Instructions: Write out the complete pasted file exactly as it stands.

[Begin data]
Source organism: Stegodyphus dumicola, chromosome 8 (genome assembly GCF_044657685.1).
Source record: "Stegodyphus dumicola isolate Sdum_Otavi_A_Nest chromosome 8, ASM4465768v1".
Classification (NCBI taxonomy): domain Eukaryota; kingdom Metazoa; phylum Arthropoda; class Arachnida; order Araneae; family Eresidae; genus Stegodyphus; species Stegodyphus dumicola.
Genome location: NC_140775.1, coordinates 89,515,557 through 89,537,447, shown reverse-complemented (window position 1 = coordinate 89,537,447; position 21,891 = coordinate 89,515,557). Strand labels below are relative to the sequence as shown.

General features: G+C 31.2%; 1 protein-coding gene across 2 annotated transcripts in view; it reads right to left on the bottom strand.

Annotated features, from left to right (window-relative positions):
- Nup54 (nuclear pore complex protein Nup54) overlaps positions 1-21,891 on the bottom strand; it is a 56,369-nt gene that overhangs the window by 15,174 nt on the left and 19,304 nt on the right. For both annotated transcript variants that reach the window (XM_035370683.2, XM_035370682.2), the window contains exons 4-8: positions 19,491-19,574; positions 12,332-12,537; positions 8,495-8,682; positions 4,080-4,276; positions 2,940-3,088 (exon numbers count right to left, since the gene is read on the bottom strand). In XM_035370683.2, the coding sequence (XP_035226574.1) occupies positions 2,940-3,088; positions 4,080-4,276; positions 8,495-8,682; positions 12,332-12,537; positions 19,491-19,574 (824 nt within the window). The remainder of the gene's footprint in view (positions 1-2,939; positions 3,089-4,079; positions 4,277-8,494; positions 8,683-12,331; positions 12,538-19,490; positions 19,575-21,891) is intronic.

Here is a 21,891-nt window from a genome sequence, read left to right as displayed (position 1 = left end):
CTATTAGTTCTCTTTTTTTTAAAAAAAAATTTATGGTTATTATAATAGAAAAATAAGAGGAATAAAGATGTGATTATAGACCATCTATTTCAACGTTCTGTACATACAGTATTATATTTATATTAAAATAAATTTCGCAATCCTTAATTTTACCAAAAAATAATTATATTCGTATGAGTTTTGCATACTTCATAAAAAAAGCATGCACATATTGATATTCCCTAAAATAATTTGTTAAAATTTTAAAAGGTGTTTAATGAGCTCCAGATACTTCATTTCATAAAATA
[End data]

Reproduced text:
Source organism: Stegodyphus dumicola, chromosome 8 (genome assembly GCF_044657685.1).
Source record: "Stegodyphus dumicola isolate Sdum_Otavi_A_Nest chromosome 8, ASM4465768v1".
Classification (NCBI taxonomy): domain Eukaryota; kingdom Metazoa; phylum Arthropoda; class Arachnida; order Araneae; family Eresidae; genus Stegodyphus; species Stegodyphus dumicola.
Genome location: NC_140775.1, coordinates 89,515,557 through 89,537,447, shown reverse-complemented (window position 1 = coordinate 89,537,447; position 21,891 = coordinate 89,515,557). Strand labels below are relative to the sequence as shown.

General features: G+C 31.2%; 1 protein-coding gene across 2 annotated transcripts in view; it reads right to left on the bottom strand.

Annotated features, from left to right (window-relative positions):
- Nup54 (nuclear pore complex protein Nup54) overlaps positions 1-21,891 on the bottom strand; it is a 56,369-nt gene that overhangs the window by 15,174 nt on the left and 19,304 nt on the right. For both annotated transcript variants that reach the window (XM_035370683.2, XM_035370682.2), the window contains exons 4-8: positions 19,491-19,574; positions 12,332-12,537; positions 8,495-8,682; positions 4,080-4,276; positions 2,940-3,088 (exon numbers count right to left, since the gene is read on the bottom strand). In XM_035370683.2, the coding sequence (XP_035226574.1) occupies positions 2,940-3,088; positions 4,080-4,276; positions 8,495-8,682; positions 12,332-12,537; positions 19,491-19,574 (824 nt within the window). The remainder of the gene's footprint in view (positions 1-2,939; positions 3,089-4,079; positions 4,277-8,494; positions 8,683-12,331; positions 12,538-19,490; positions 19,575-21,891) is intronic.

Here is a 21,891-nt window from a genome sequence, read left to right as displayed (position 1 = left end):
CTATTAGTTCTCTTTTTTTTAAAAAAAAATTTATGGTTATTATAATAGAAAAATAAGAGGAATAAAGATGTGATTATAGACCATCTATTTCAACGTTCTGTACATACAGTATTATATTTATATTAAAATAAATTTCGCAATCCTTAATTTTACCAAAAAATAATTATATTCGTATGAGTTTTGCATACTTCATAAAAAAAGCATGCACATATTGATATTCCCTAAAATAATTTGTTAAAATTTTAAAAGGTGTTTAATGAGCTCCAGATACTTCATTTCATAAAATA